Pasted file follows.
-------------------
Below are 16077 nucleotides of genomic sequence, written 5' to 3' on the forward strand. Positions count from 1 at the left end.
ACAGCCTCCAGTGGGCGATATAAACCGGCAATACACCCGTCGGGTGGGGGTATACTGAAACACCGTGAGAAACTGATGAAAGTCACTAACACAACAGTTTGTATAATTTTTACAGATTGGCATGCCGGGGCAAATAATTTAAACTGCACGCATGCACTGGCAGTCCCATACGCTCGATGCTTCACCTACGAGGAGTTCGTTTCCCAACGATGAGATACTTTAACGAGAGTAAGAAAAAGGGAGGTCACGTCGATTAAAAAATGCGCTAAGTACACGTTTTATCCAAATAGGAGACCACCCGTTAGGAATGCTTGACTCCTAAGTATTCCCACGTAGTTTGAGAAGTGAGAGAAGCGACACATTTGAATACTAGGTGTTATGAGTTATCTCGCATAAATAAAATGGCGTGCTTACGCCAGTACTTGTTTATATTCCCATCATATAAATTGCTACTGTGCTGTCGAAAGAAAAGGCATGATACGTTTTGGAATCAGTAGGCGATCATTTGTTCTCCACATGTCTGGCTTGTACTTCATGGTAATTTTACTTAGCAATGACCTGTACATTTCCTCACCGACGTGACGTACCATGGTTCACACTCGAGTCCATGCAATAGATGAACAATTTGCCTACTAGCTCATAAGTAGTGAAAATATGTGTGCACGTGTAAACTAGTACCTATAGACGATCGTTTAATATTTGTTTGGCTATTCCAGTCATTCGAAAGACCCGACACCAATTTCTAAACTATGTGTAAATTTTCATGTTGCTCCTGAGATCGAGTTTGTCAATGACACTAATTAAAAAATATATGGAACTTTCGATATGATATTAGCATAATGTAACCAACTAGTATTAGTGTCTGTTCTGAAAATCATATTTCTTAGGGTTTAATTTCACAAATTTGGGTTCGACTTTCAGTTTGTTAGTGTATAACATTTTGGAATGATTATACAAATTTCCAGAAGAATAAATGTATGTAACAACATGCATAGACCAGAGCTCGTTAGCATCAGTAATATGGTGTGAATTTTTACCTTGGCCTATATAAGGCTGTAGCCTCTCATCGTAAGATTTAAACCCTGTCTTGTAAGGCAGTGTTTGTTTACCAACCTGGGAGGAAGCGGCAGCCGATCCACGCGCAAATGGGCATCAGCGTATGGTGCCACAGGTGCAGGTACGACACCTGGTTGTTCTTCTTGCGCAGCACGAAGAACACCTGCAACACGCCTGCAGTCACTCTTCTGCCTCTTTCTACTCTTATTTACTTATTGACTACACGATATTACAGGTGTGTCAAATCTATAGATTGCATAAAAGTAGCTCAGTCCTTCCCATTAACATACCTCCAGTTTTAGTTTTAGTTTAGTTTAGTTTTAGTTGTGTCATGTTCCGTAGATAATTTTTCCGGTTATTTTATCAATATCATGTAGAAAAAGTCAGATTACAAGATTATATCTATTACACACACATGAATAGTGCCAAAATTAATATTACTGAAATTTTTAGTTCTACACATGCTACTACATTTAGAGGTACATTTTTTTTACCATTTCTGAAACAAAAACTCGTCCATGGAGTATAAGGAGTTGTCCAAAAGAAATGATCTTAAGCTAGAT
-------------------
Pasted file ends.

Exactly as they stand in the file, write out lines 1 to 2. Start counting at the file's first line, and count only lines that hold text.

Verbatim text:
Below are 16077 nucleotides of genomic sequence, written 5' to 3' on the forward strand. Positions count from 1 at the left end.
ACAGCCTCCAGTGGGCGATATAAACCGGCAATACACCCGTCGGGTGGGGGTATACTGAAACACCGTGAGAAACTGATGAAAGTCACTAACACAACAGTTTGTATAATTTTTACAGATTGGCATGCCGGGGCAAATAATTTAAACTGCACGCATGCACTGGCAGTCCCATACGCTCGATGCTTCACCTACGAGGAGTTCGTTTCCCAACGATGAGATACTTTAACGAGAGTAAGAAAAAGGGAGGTCACGTCGATTAAAAAATGCGCTAAGTACACGTTTTATCCAAATAGGAGACCACCCGTTAGGAATGCTTGACTCCTAAGTATTCCCACGTAGTTTGAGAAGTGAGAGAAGCGACACATTTGAATACTAGGTGTTATGAGTTATCTCGCATAAATAAAATGGCGTGCTTACGCCAGTACTTGTTTATATTCCCATCATATAAATTGCTACTGTGCTGTCGAAAGAAAAGGCATGATACGTTTTGGAATCAGTAGGCGATCATTTGTTCTCCACATGTCTGGCTTGTACTTCATGGTAATTTTACTTAGCAATGACCTGTACATTTCCTCACCGACGTGACGTACCATGGTTCACACTCGAGTCCATGCAATAGATGAACAATTTGCCTACTAGCTCATAAGTAGTGAAAATATGTGTGCACGTGTAAACTAGTACCTATAGACGATCGTTTAATATTTGTTTGGCTATTCCAGTCATTCGAAAGACCCGACACCAATTTCTAAACTATGTGTAAATTTTCATGTTGCTCCTGAGATCGAGTTTGTCAATGACACTAATTAAAAAATATATGGAACTTTCGATATGATATTAGCATAATGTAACCAACTAGTATTAGTGTCTGTTCTGAAAATCATATTTCTTAGGGTTTAATTTCACAAATTTGGGTTCGACTTTCAGTTTGTTAGTGTATAACATTTTGGAATGATTATACAAATTTCCAGAAGAATAAATGTATGTAACAACATGCATAGACCAGAGCTCGTTAGCATCAGTAATATGGTGTGAATTTTTACCTTGGCCTATATAAGGCTGTAGCCTCTCATCGTAAGATTTAAACCCTGTCTTGTAAGGCAGTGTTTGTTTACCAACCTGGGAGGAAGCGGCAGCCGATCCACGCGCAAATGGGCATCAGCGTATGGTGCCACAGGTGCAGGTACGACACCTGGTTGTTCTTCTTGCGCAGCACGAAGAACACCTGCAACACGCCTGCAGTCACTCTTCTGCCTCTTTCTACTCTTATTTACTTATTGACTACACGATATTACAGGTGTGTCAAATCTATAGATTGCATAAAAGTAGCTCAGTCCTTCCCATTAACATACCTCCAGTTTTAGTTTTAGTTTAGTTTAGTTTTAGTTGTGTCATGTTCCGTAGATAATTTTTCCGGTTATTTTATCAATATCATGTAGAAAAAGTCAGATTACAAGATTATATCTATTACACACACATGAATAGTGCCAAAATTAATATTACTGAAATTTTTAGTTCTACACATGCTACTACATTTAGAGGTACATTTTTTTTACCATTTCTGAAACAAAAACTCGTCCATGGAGTATAAGGAGTTGTCCAAAAGAAATGATCTTAAGCTAGAT